U.S. Commerce Department Eyes Digital Copyright Blockchain

U.S. Commerce Digital Copyright Blockchain

The U.S. Commerce Department has scheduled a meeting to discuss potential applications of the blockchain to digital copyright, in a move which could overhaul the handling of copyright and privacy on the Internet in future.

The department’s Internet task force is behind the event, which will see representations from across industry sectors on ways of implementing blockchain technology in digital rights handling in future.

The event, which is to be livestreamed online direct from Silicon Valley, draws on expertise from a number of other departments, including the U.S. Patent and Trademark Office, the National Institute of Standards and Technology, and the Internal Trade Administration.

According to the agenda for the event, discussions will center around applications relating to digital registration, and secure rights transfer as it applies to media and content online.

"We will discuss the potential for interoperability across digital registries and standards work in this field, and consider the relevant emerging technologies (e.g. blockchain technology, open-source platforms). We will also explore potential approaches to guide their adoption and integration into the online marketplace."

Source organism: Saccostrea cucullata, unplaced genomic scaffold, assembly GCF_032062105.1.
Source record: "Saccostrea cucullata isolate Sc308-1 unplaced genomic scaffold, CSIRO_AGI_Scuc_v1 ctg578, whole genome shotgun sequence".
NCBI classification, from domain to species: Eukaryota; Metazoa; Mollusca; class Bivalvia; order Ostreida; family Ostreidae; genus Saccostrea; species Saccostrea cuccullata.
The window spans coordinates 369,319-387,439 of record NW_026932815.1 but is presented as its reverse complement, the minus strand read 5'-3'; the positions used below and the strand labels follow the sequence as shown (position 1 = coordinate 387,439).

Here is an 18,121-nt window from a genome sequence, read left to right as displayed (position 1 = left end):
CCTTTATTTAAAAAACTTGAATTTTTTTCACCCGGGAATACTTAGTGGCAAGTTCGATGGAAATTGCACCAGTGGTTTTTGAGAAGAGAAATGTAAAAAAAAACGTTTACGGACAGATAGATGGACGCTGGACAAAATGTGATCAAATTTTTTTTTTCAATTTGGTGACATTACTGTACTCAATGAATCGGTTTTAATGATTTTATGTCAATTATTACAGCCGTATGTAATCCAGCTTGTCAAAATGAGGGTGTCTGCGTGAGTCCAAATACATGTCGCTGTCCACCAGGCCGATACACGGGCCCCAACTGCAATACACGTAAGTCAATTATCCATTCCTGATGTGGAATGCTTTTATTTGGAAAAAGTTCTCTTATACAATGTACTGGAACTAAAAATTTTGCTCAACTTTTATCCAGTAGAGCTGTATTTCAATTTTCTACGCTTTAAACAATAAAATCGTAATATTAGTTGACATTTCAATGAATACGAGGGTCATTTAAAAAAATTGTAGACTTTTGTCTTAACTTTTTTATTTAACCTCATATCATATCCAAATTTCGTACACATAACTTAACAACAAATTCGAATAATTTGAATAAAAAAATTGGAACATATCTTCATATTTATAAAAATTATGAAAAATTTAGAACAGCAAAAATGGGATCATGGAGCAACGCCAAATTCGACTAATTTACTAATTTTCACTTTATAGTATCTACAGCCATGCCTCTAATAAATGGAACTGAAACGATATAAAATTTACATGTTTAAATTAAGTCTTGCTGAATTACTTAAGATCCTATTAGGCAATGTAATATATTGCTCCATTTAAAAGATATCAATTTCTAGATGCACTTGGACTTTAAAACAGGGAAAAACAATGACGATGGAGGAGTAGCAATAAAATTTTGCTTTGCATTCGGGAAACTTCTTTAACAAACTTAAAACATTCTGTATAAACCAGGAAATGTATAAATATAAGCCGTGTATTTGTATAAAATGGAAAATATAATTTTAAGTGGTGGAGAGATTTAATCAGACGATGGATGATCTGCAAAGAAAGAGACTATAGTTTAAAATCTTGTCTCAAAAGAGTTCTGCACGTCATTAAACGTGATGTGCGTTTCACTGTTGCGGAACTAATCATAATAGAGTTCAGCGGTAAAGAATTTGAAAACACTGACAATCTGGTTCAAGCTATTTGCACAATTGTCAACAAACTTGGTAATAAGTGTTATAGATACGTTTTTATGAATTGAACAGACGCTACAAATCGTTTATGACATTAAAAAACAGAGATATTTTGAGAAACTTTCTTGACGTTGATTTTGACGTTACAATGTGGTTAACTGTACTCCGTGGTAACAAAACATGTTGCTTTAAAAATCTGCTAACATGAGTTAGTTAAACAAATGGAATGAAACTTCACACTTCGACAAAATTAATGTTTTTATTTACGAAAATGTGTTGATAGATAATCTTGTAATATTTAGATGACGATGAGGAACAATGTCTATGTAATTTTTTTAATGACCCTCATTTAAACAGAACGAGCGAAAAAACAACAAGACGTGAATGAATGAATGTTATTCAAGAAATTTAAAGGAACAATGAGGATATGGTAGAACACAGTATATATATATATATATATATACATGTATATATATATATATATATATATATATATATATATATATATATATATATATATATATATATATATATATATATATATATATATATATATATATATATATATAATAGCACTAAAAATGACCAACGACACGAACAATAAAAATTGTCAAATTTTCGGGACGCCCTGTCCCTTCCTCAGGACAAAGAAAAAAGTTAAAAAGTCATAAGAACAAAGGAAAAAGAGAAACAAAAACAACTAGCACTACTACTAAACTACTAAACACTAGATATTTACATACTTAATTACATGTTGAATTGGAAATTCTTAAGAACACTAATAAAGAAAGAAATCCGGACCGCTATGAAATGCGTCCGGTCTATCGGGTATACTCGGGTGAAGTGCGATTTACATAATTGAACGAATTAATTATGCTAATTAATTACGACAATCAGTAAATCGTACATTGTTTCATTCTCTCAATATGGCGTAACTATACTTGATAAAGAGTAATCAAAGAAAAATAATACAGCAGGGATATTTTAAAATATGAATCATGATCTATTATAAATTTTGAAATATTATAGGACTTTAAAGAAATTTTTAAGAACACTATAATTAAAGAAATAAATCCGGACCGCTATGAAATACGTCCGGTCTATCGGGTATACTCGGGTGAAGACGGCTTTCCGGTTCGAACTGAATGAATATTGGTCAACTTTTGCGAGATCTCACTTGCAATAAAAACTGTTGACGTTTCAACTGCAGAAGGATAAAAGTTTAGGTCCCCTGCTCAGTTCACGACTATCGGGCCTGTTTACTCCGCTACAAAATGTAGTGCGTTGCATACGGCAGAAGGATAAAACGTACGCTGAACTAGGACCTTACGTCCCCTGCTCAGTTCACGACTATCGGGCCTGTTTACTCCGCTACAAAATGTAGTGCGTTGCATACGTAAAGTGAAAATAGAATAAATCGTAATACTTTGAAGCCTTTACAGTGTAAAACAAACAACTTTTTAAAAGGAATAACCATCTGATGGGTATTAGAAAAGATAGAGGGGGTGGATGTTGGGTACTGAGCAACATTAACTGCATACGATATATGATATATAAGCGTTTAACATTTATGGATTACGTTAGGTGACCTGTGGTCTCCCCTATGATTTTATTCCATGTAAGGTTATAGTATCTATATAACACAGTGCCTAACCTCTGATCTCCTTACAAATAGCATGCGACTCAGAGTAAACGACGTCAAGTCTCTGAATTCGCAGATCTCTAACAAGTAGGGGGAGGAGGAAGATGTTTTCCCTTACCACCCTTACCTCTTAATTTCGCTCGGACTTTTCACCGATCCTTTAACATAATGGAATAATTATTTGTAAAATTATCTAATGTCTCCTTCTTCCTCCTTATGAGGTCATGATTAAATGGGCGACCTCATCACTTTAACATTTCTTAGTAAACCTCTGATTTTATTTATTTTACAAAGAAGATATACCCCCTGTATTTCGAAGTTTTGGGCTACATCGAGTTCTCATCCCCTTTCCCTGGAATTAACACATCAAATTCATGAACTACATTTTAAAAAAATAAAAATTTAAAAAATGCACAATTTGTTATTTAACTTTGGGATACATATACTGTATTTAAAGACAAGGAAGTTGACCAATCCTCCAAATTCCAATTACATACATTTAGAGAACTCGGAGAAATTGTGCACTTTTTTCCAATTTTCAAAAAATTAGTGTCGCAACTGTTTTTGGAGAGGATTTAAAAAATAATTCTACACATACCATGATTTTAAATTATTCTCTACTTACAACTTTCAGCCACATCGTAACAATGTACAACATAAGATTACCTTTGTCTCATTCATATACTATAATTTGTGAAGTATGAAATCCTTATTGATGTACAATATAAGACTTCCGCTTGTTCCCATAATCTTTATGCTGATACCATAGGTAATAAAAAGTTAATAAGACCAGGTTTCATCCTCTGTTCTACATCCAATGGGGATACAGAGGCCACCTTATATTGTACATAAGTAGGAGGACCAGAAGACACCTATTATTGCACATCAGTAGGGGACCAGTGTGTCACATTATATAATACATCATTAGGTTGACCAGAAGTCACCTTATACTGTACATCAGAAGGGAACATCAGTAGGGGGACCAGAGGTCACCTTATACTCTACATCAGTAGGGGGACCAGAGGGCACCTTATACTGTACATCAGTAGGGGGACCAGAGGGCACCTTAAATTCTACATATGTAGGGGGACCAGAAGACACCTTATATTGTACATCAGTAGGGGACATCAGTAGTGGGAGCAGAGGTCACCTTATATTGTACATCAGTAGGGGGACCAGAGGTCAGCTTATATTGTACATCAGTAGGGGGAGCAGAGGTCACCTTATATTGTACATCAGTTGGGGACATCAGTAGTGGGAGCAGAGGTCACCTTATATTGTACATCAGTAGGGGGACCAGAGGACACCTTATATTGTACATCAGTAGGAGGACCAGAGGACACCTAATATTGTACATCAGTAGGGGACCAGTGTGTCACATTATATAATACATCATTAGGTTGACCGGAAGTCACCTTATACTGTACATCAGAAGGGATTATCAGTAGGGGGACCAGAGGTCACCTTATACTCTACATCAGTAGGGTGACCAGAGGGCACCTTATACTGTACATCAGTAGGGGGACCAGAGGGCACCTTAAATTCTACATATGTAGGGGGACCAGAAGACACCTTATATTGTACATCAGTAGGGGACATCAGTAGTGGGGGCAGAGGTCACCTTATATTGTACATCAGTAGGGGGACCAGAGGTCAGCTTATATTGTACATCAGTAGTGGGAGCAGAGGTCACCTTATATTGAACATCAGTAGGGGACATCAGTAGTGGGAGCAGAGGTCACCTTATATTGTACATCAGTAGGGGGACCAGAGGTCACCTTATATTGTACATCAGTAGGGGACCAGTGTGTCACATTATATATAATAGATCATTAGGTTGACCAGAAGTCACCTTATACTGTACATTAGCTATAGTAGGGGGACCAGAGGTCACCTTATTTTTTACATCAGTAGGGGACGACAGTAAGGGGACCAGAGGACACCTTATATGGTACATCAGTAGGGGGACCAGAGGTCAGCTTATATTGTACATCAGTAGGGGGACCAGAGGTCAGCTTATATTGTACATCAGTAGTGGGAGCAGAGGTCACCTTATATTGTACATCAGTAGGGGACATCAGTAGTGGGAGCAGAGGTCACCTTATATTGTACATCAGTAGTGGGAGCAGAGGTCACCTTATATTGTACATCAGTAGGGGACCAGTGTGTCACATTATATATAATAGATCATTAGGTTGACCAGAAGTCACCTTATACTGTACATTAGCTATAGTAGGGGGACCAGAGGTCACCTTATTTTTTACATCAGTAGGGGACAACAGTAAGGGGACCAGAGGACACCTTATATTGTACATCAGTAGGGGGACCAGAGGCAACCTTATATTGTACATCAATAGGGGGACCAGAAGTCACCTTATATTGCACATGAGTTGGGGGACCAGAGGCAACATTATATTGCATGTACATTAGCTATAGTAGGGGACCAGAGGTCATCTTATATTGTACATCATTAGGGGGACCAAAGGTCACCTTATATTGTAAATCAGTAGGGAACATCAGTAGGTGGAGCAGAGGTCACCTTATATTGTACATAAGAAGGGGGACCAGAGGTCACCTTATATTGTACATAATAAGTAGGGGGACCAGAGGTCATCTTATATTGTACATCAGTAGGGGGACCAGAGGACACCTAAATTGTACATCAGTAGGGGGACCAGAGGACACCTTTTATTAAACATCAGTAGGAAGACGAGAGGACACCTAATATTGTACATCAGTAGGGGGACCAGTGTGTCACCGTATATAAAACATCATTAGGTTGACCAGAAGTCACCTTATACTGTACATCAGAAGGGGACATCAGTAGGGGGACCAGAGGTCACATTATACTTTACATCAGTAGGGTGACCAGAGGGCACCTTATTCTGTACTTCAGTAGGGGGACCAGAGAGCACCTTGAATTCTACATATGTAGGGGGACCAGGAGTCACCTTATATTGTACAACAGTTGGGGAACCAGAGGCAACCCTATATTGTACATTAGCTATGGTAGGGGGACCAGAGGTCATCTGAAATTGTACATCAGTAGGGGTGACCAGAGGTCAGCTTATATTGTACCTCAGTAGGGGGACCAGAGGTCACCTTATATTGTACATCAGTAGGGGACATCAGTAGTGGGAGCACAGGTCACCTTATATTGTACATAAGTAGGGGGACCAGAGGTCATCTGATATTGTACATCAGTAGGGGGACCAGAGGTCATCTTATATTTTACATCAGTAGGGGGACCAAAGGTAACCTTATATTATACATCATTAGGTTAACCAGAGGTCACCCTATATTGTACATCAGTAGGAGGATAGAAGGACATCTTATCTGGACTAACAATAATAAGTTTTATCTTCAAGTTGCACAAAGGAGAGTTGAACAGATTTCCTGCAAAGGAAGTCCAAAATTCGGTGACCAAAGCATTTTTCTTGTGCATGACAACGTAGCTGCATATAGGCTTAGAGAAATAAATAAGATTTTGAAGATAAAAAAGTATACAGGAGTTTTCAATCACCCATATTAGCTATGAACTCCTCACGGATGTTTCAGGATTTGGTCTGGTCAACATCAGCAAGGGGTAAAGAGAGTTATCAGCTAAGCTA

The move from the U.S. Commerce Department follows a growing trend among blockchain startups, with many focusing extensively on applications around digital rights management and protecting content creators.

The U.S. Commerce Department has previously signalled its intent in utilizing blockchain technology, and it is hoped that the event could be a springboard for further implementation of these innovations across different industry sectors.

Some analysts are suggesting this could spell the start of a shift in direction for creative and media industries, searching for viable improvements to handling copyrighted data and protecting their rights in the digital age.

With the event scheduled for Friday, the findings will be hotly anticipated by the growing number of startups in the blockchain space, as they compete to develop new practical applications of these technologies.

It remains to be seen whether the event, and increasing cooperation between state and private-sector interests, can lead to a fundamentally new approach to handling digital copyright via the blockchain.